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On the Waterfront (1954)

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An ex-prize fighter turned longshoreman struggles to stand up to his corrupt union bosses.

Director:

Elia Kazan

Writers:

Budd Schulberg (screenplay), Budd Schulberg (based upon an original story by) | 1 more credit »
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Popularity
3,314 ( 331)
Top Rated Movies #143 | Won 8 Oscars. Another 21 wins & 9 nominations. See more awards »

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Cast

Cast overview, first billed only:
Marlon Brando ... Terry Malloy
Karl Malden ... Father Barry
Lee J. Cobb ... Johnny Friendly
Rod Steiger ... Charley Malloy
Pat Henning Pat Henning ... Kayo Dugan
Leif Erickson ... Glover
James Westerfield ... Big Mac
Tony Galento Tony Galento ... Truck
Tami Mauriello Tami Mauriello ... Tillio
John F. Hamilton John F. Hamilton ... 'Pop' Doyle (as John Hamilton)
John Heldabrand John Heldabrand ... Mott
Rudy Bond Rudy Bond ... Moose
Don Blackman Don Blackman ... Luke
Arthur Keegan Arthur Keegan ... Jimmy
Abe Simon Abe Simon ... Barney
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Storyline

Terry Malloy dreams about being a prize fighter, while tending his pigeons and running errands at the docks for Johnny Friendly, the corrupt boss of the dockers union. Terry witnesses a murder by two of Johnny's thugs, and later meets the dead man's sister and feels responsible for his death. She introduces him to Father Barry, who tries to force him to provide information for the courts that will smash the dock racketeers. Written by Colin Tinto <cst@imdb.com>

Plot Summary | Plot Synopsis

Taglines:

A story as warm and moving as GOING MY WAY...but with brass knuckles! See more »

Genres:

Crime | Drama | Thriller

Certificate:

Not Rated | See all certifications »

Parents Guide:

View content advisory »
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Details

Country:

USA

Language:

English

Release Date:

22 June 1954 (Japan) See more »

Also Known As:

Bottom of the River See more »

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Box Office

Budget:

$910,000 (estimated)

Gross USA:

$9,600,000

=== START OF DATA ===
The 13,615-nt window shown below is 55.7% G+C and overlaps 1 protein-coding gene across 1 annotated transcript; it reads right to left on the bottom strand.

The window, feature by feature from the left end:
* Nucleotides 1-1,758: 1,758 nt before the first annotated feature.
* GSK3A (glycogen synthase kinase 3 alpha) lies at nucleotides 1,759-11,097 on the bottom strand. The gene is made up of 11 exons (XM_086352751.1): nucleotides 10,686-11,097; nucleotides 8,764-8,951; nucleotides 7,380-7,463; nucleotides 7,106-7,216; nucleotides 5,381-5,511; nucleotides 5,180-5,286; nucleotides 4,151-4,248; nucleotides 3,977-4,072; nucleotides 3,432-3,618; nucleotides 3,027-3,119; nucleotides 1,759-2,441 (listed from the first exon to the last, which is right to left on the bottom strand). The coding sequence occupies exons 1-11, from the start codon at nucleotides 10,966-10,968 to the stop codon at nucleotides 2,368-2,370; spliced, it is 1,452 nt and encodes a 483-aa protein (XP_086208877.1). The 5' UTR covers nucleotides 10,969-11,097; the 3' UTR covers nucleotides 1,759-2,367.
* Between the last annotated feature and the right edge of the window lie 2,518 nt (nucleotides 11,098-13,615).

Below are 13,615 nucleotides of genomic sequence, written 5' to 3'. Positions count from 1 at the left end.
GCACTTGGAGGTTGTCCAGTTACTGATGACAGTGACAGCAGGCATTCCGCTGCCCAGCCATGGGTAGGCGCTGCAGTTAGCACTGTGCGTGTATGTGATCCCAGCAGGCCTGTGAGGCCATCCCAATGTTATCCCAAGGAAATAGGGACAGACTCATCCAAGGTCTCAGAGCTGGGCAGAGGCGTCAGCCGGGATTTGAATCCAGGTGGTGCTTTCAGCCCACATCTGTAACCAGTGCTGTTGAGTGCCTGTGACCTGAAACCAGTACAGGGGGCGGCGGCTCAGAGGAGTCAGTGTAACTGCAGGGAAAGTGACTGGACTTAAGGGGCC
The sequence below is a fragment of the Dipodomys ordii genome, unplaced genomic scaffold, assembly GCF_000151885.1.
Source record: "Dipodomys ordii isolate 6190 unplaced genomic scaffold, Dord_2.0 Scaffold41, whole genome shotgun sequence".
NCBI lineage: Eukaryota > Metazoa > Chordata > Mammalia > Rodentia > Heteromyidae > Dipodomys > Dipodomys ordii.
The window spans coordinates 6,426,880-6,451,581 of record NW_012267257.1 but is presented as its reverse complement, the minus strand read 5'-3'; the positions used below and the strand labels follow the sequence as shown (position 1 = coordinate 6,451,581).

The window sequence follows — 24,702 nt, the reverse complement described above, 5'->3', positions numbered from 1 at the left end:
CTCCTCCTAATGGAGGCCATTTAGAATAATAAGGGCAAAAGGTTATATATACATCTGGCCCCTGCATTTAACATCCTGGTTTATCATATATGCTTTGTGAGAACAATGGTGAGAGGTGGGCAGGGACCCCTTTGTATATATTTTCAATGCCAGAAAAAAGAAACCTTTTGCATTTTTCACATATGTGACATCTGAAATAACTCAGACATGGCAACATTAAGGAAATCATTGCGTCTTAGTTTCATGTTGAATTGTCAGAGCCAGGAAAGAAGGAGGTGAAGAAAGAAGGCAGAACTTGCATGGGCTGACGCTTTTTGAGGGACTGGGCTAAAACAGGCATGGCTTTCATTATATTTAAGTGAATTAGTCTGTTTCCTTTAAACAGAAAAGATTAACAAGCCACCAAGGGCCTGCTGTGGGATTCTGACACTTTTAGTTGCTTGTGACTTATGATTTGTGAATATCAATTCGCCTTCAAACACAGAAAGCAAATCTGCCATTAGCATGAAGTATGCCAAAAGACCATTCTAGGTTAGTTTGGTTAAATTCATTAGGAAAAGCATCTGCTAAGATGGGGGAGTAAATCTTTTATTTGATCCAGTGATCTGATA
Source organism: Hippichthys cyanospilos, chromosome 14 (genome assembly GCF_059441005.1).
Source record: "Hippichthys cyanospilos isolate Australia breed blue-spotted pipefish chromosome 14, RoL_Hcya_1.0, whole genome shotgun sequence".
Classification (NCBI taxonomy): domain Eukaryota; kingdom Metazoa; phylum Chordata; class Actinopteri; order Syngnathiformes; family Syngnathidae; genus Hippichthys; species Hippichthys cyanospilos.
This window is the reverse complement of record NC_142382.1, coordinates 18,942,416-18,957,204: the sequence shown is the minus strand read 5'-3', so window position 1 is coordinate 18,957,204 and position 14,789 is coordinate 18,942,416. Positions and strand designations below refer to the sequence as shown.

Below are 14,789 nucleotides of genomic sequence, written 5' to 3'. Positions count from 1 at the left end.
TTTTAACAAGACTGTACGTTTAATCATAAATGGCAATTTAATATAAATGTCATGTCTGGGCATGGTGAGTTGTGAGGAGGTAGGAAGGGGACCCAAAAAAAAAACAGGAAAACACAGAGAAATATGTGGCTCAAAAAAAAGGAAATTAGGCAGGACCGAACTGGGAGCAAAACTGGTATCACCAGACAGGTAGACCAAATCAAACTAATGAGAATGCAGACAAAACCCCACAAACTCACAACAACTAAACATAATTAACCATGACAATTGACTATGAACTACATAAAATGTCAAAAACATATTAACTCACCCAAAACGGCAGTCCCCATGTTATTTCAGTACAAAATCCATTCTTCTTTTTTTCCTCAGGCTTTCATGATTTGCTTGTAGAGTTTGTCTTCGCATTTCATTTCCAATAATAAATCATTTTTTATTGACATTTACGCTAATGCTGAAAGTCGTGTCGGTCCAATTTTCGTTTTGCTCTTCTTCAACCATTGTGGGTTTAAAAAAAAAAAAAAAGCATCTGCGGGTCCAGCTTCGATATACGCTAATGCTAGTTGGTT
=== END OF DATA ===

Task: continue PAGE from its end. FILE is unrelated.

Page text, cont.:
See more on IMDbPro »

Company Credits

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Technical Specs

Runtime:

Sound Mix:

Mono (Western Electric Recording)

Aspect Ratio:

1.33 : 1
See full technical specs »
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Did You Know?

Trivia

Harry Cohn didn't think the line "go to hell," uttered in an exchange between Terry and Father Barry would get pass the censors. But when the Breen Office approved the line without objection, Cohn angrily barraged their office with questions regarding the censoring of lesser offences in previous Columbia efforts. See more »

Goofs

As the scene in which Terry coaxes Edie into walking home with him dissolves, Eva Marie Saint breaks character by abruptly stopping and turning around to head back towards the crew area near the camera. See more »

Quotes

[first lines]
Johnny: [to Terry] You take it from here, Slugger.
See more »

Crazy Credits

and introducing Eva Marie Saint See more »

Alternate Versions

Starting on 29 February 2004, TCM (Turner Classic Movies) channel plays this film in a widescreen aspect ratio of (1.85:1). This is despite the fact that the Columbia Tri-Star DVD (Release Date: October 23, 2001) is produced in only the Academy Standard (Full Screen or Pan&Scan) aspect ratio (1.33:1). Presumably, the intended ratio is (1.85:1). See more »

Connections

Referenced in Saturday Night Live: Peter Boyle/Al Jarreau (1976) See more »

Soundtracks

Here Comes the Bride
(uncredited)
Written by Richard Wagner
See more »

Frequently Asked Questions